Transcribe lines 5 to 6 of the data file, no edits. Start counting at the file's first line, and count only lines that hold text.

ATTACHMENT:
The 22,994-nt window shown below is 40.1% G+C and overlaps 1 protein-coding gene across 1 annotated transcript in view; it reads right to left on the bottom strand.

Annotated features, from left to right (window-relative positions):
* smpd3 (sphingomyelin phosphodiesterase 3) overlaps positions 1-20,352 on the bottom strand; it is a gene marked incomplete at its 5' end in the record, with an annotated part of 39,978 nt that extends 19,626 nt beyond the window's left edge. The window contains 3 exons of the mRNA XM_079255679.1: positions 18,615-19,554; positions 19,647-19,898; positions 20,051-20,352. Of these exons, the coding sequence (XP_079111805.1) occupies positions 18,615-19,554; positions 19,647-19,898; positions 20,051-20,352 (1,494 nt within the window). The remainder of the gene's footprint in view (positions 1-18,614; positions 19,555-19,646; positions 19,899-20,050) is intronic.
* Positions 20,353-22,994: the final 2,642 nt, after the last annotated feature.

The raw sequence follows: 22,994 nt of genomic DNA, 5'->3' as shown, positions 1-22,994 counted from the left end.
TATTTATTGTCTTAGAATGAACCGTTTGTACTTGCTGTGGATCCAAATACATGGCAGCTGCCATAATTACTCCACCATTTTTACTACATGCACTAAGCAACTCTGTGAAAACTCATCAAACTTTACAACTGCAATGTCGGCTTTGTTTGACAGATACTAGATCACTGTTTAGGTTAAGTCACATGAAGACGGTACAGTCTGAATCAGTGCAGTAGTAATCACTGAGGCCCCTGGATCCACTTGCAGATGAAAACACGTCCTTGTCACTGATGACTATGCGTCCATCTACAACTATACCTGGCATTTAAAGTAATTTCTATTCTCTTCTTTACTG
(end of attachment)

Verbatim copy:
The raw sequence follows: 22,994 nt of genomic DNA, 5'->3' as shown, positions 1-22,994 counted from the left end.
TATTTATTGTCTTAGAATGAACCGTTTGTACTTGCTGTGGATCCAAATACATGGCAGCTGCCATAATTACTCCACCATTTTTACTACATGCACTAAGCAACTCTGTGAAAACTCATCAAACTTTACAACTGCAATGTCGGCTTTGTTTGACAGATACTAGATCACTGTTTAGGTTAAGTCACATGAAGACGGTACAGTCTGAATCAGTGCAGTAGTAATCACTGAGGCCCCTGGATCCACTTGCAGATGAAAACACGTCCTTGTCACTGATGACTATGCGTCCATCTACAACTATACCTGGCATTTAAAGTAATTTCTATTCTCTTCTTTACTG